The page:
The Federal Motor Carrier Safety Administration (FMCSA) has announced its long-awaited proposal for changes in the hours-of-service (HOS) regulations affecting commercial motor vehicle drivers.

The 129-page Notice of Proposed Rulemaking (NPRM) can be read on the Federal Register website, where you can also file your comments about the plan.

FMCSA proposes five key changes to the HOS rules, with the intent of increasing driver flexibility while maintaining safety, according to the agency:

  • Retain the 30-minute break rule but increase driver flexibility by tying it to eight hours of driving time, instead of eight hours of on-duty time. Allow the 30-minute break to be satisfied by a driver using on-duty, not driving status, rather than off-duty.
  • Modify the sleeper-berth exception to allow drivers to split their required 10 hours off-duty into one period of at least seven consecutive hours in the sleeper berth and the other period of not less than two consecutive hours, either off-duty or in the sleeper berth. Neither time period would count against the maximum 14-hour driving window. Current HOS rules only allow an eight hour-two hour split and the shorter rest period is currently counted against the maximum 14-hour driving window.
  • Allow truck drivers to take a single off-duty break of at least 30 minutes and up to three hours, pausing the driver’s 14-hour driving window, provided the driver takes 10 consecutive hours off-duty at the end of the work shift. This proposal would accommodate disruptions in the driver’s workday, such as weather, traffic and extended detention times.
  • Modify the adverse driving conditions exception by extending by two hours the maximum window during which driving is permitted. Currently, truck drivers can extend their 11 hours of driving time to 13 hours under adverse conditions, but the 14-hour driving time window is not extended. FMCSA believes this will allow drivers to wait out or drive slowly through adverse weather conditions, rather than driving ahead to stay within their allowable driving window.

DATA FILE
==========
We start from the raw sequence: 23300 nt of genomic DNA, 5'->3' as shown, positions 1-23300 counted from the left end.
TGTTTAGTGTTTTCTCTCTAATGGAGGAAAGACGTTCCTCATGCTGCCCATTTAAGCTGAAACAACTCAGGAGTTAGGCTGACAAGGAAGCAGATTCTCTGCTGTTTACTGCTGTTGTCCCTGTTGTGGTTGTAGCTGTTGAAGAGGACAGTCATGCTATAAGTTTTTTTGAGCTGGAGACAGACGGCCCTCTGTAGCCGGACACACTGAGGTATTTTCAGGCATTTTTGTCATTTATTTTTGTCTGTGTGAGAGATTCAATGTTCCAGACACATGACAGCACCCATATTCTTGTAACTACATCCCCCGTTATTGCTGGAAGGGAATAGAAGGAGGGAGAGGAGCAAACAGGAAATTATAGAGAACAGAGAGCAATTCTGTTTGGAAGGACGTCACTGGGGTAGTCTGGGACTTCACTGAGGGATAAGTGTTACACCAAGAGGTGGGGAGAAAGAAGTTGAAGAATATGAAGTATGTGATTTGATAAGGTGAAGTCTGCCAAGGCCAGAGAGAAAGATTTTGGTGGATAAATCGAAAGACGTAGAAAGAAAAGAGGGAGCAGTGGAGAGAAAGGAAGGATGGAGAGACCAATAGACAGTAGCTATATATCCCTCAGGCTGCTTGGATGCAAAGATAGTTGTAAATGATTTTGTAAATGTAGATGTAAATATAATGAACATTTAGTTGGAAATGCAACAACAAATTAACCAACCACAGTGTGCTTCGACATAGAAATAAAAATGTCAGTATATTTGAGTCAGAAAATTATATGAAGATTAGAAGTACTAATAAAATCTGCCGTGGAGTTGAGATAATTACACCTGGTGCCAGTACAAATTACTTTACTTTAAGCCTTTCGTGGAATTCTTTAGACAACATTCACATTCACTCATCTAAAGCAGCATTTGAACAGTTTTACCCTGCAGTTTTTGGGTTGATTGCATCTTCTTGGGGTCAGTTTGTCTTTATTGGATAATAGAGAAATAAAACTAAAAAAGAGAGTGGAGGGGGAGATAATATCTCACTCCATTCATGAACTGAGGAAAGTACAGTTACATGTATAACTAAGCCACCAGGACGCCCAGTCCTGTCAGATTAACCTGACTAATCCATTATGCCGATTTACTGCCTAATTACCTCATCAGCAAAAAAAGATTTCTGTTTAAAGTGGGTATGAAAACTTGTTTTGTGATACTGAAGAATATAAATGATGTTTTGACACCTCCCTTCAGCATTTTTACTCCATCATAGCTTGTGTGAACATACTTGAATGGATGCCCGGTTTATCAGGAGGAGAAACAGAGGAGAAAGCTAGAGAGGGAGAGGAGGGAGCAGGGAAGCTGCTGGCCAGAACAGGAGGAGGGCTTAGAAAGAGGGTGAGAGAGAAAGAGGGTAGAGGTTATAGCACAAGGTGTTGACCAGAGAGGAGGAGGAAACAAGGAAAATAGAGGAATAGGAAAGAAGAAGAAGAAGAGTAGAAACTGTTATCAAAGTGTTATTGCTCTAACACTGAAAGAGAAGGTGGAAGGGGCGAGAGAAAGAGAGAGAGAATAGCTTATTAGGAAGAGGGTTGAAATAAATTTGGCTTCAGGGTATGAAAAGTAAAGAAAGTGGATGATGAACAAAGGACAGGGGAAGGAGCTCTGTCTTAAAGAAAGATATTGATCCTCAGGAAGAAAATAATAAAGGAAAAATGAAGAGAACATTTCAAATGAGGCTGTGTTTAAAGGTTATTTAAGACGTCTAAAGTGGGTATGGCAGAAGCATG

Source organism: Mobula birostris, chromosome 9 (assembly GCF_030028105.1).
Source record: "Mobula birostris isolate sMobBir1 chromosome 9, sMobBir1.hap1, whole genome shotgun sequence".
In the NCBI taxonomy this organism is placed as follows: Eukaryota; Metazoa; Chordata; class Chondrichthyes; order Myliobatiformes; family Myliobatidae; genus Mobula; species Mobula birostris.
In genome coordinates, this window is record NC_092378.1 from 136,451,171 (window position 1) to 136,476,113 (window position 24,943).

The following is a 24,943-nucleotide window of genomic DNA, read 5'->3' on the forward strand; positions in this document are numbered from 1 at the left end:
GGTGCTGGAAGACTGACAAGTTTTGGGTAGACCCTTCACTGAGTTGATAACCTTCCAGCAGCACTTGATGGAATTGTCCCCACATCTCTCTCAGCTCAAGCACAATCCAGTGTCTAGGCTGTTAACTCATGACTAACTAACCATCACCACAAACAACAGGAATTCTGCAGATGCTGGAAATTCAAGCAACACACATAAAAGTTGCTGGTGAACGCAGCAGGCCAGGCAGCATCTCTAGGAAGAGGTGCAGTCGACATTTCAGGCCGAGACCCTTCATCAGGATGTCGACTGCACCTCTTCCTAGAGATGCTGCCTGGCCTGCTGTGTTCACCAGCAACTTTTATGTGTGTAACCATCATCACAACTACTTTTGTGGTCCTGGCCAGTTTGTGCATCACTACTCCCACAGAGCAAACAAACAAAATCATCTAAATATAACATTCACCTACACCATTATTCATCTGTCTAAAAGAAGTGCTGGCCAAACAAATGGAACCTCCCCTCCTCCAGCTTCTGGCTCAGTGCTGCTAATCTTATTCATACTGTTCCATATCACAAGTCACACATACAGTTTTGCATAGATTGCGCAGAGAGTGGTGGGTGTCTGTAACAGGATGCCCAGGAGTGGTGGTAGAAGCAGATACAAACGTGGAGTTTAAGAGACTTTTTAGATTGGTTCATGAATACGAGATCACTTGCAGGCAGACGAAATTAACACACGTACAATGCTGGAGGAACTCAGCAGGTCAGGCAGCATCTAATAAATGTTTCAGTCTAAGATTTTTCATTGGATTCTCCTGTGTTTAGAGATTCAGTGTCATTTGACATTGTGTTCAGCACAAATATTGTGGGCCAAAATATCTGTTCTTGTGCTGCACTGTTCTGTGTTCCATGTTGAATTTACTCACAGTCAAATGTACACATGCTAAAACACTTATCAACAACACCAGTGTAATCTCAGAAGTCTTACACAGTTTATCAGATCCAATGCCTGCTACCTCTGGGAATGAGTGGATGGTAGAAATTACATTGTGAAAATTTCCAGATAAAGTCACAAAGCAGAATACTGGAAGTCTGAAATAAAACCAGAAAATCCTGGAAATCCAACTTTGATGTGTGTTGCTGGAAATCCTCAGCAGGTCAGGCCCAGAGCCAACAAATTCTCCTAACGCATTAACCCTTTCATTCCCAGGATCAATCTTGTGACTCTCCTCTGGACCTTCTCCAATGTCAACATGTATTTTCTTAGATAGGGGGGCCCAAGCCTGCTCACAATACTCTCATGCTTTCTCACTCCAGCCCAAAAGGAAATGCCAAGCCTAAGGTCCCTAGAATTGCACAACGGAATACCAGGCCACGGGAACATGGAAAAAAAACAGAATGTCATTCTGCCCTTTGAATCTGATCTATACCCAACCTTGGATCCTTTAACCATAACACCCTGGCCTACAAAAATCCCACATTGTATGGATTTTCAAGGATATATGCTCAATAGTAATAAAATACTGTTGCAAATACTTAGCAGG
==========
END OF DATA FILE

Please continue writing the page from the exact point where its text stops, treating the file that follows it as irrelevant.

• Adjust the short-haul exception by lengthening the drivers’ maximum on‑duty period from 12 to 14 hours and extending the distance limit within which the driver may operate from 100 air miles to 150 air miles. If adopted, all truck drivers would have a maximum 14-hour workday. Drivers utilizing the short-haul exception would still be required to return to their normal work reporting location at the end of each workday. While those drivers are not required to utilize electronic logging devices (ELDs), their employers must continue to maintain time records.

The Federal Register notice includes a useful chart comparing current law to the proposed changes and anticipated impacts on pages 10-12.

A final rule is likely months away and the effective date for any adopted changes will be set well beyond. This would be to allow adjustments needed in ELDs, as well as law enforcement and driver training on the new HOS rules.